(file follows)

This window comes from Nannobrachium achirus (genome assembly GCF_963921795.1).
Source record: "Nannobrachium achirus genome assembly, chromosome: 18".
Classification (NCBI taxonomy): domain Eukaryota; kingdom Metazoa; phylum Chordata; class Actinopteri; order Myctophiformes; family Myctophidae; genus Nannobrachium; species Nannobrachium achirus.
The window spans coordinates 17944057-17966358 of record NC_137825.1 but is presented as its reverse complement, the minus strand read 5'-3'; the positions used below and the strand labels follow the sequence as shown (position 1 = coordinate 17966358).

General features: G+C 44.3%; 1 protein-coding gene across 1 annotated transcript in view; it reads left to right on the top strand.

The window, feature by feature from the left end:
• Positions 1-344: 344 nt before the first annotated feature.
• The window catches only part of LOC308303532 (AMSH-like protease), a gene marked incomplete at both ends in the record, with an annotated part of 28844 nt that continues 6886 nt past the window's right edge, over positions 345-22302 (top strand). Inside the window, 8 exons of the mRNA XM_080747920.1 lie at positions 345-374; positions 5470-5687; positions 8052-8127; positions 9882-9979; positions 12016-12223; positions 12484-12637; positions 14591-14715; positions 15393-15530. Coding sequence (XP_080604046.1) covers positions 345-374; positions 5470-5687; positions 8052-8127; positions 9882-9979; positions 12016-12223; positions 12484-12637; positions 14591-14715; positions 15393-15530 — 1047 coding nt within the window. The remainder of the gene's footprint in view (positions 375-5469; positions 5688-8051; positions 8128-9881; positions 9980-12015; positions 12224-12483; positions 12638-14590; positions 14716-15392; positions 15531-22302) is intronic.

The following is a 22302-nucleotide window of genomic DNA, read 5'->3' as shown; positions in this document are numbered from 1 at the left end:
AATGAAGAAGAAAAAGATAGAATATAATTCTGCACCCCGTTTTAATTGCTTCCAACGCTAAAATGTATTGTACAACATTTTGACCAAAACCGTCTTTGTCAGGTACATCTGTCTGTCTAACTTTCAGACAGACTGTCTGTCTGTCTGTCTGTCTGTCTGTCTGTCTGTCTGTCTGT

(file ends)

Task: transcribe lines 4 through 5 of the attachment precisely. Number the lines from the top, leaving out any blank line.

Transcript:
The window spans coordinates 17944057-17966358 of record NC_137825.1 but is presented as its reverse complement, the minus strand read 5'-3'; the positions used below and the strand labels follow the sequence as shown (position 1 = coordinate 17966358).

General features: G+C 44.3%; 1 protein-coding gene across 1 annotated transcript in view; it reads left to right on the top strand.